Senator Argall E-Newsletter

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In this update:

  • Are Schools Raising Property Taxes Unnecessarily?
  • 85 Charged with Welfare Fraud in 2023
  • Working Together to Improve PA Colleges and Universities
  • Governor’s Budget Proposal Includes Significant Areas of Concern and Agreement on Education and Other Issues
  • How Do We Properly Fund Schools and Universities?
  • Budget Hearing Highlights
  • Bills to Aid Corrections Officers and Dairy Farmers Move Forward

Are Schools Raising Property Taxes Unnecessarily?

I recently chaired a public hearing of the Senate Education Committee reviewing school budgeting and general fund balances.

Every school district should have money in their reserves for emergencies, but this hearing was very valuable as we review legislation to protect local taxpayers from unfair school property tax increases.

I called this hearing after Auditor General Timothy DeFoor released a report questioning the practices used by twelve school districts that raised local property tax rates while holding millions of dollars in their reserves.

85 Charged with Welfare Fraud in 2023

So far in 2023, the Office of the State Inspector General charged 85 individuals with welfare fraud, with the total amount of fraud over $500,000.

I can still remember a time when a Republican Congress and a Democratic President were able to work out a compromise to provide for meaningful welfare reform. I reintroduced a package of bills this year to help ensure that assistance is provided to those who truly need it – not fraudsters or the deceased.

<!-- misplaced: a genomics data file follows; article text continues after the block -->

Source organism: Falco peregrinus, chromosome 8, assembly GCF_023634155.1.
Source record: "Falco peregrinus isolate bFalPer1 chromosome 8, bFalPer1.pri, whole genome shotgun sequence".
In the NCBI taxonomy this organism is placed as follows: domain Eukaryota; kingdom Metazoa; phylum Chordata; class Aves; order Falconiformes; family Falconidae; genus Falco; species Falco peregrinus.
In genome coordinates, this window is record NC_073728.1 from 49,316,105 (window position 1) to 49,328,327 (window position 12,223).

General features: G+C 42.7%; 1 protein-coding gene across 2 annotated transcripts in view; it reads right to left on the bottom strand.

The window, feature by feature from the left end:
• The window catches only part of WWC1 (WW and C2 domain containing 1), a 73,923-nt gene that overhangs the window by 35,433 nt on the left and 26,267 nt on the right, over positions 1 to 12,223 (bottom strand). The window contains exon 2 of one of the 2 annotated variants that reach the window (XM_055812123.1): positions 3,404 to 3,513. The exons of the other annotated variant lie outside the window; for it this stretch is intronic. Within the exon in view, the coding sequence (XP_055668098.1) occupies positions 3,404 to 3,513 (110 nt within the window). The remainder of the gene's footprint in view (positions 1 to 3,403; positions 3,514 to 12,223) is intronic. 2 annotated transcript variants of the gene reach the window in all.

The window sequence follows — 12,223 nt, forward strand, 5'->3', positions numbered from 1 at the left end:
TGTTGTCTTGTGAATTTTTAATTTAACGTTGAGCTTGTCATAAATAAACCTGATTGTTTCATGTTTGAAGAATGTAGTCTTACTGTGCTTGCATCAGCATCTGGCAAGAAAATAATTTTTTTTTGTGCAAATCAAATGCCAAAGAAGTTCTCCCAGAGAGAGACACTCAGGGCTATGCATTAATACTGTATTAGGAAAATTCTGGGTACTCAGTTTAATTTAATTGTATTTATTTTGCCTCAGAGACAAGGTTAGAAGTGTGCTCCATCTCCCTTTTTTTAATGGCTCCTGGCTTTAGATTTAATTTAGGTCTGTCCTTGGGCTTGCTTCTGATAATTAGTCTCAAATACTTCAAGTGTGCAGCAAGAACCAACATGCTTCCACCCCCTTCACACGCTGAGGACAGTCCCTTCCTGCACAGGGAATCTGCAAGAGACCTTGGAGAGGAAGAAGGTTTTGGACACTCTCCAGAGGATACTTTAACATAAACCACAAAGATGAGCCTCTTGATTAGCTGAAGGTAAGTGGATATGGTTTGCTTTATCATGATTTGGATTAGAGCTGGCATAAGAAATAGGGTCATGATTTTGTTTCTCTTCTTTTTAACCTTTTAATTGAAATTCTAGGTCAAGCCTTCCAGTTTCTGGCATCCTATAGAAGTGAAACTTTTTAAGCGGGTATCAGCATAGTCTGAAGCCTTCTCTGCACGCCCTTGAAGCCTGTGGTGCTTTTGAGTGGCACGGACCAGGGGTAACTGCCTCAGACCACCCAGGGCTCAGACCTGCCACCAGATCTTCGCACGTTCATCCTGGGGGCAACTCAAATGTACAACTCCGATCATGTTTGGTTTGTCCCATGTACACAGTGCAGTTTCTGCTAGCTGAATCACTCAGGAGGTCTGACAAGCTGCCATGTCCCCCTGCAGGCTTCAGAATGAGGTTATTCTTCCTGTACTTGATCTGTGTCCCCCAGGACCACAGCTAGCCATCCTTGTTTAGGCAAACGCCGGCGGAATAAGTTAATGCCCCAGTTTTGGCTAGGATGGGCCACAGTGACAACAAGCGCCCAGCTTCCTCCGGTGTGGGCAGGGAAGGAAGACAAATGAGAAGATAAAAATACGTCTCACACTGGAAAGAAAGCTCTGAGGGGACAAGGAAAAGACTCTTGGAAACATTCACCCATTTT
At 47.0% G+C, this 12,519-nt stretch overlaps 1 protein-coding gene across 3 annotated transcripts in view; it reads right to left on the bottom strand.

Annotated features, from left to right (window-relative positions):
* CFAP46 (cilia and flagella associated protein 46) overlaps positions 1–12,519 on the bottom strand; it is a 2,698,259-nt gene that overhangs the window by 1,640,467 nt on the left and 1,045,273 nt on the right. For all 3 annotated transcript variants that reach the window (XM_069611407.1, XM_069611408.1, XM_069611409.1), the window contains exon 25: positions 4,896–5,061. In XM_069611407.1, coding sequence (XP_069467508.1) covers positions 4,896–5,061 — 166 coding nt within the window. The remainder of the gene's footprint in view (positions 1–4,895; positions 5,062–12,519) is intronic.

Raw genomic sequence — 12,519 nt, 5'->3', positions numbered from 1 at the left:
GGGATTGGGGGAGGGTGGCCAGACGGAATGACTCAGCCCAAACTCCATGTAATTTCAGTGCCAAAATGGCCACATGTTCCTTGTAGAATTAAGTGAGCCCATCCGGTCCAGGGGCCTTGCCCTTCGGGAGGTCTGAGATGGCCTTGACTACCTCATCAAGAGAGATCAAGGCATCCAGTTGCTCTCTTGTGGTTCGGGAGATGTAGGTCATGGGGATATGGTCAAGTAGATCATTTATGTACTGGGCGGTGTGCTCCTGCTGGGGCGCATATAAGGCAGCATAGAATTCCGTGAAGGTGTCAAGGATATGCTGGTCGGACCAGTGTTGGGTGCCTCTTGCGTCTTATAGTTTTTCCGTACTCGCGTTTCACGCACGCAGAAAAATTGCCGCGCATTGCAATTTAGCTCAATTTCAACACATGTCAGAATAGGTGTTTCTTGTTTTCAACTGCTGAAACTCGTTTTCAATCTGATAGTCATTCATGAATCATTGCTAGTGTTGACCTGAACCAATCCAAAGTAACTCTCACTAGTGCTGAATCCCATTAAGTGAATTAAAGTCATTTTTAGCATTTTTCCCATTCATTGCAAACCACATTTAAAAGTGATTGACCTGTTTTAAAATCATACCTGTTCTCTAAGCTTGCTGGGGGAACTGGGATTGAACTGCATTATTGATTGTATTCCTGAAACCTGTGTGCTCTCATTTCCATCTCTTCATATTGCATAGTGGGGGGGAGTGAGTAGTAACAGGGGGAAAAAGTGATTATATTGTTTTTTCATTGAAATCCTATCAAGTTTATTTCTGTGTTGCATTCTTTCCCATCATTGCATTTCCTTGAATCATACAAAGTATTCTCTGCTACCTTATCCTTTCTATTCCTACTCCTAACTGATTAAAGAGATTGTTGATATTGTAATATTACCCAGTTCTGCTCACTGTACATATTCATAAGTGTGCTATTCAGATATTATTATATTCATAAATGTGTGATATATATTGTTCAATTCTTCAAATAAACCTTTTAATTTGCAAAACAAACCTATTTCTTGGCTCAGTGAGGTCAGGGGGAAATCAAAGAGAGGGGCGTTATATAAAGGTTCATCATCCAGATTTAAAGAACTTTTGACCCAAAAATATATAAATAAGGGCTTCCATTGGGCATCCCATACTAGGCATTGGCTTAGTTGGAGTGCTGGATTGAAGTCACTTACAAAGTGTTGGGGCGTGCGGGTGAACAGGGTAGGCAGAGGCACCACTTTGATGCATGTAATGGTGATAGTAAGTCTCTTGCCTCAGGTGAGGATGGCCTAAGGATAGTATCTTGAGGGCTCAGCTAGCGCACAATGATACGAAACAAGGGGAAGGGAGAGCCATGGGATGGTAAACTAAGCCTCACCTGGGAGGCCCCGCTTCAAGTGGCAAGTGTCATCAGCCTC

Working Together to Improve PA Colleges and Universities

I was invited to two statewide conferences last week to discuss higher education as the new chair of the Senate Education Committee. At both events, I discussed the “power to convene” – in other words, if we invite people to sit down and chat with us, they are often willing to do so. Sometimes, the results are routine—and sometime, the results are spectacular.

A perfect example of this is my work with Lehigh Carbon Community College, the Morgan Foundation, and the Tamaqua Area School District to transform the vacant junior high school where my parents once taught into LCCC’s Morgan Campus in Tamaqua.

In 2002, Governor Mark Schweiker visited Tamaqua for the announcement that local students would receive free tuition at this new campus. We changed the lives of SO MANY on that day!

Solving the issues facing Pennsylvania’s institutions of higher education is not a simple task, but I’m hopeful that by collaborating on a bipartisan basis, we can make significant progress.

Governor’s Budget Proposal Includes Significant Areas of Concern and Agreement on Education and Other Issues

During Governor Shapiro’s first budget address, he presented us with an enormous wish list. He offered many good ideas, including finding a new way to fund our public schools and breathing new life into old towns and neighborhoods – but we need to determine what we can afford without overburdening Pennsylvania taxpayers and harming our future financial stability.

In addition to the many spending proposals, the budget includes no indication the governor will remove Pennsylvania from the Regional Greenhouse Gas Initiative (RGGI), which will burden all Pennsylvanians with an annual tax on electricity of nearly $670 million.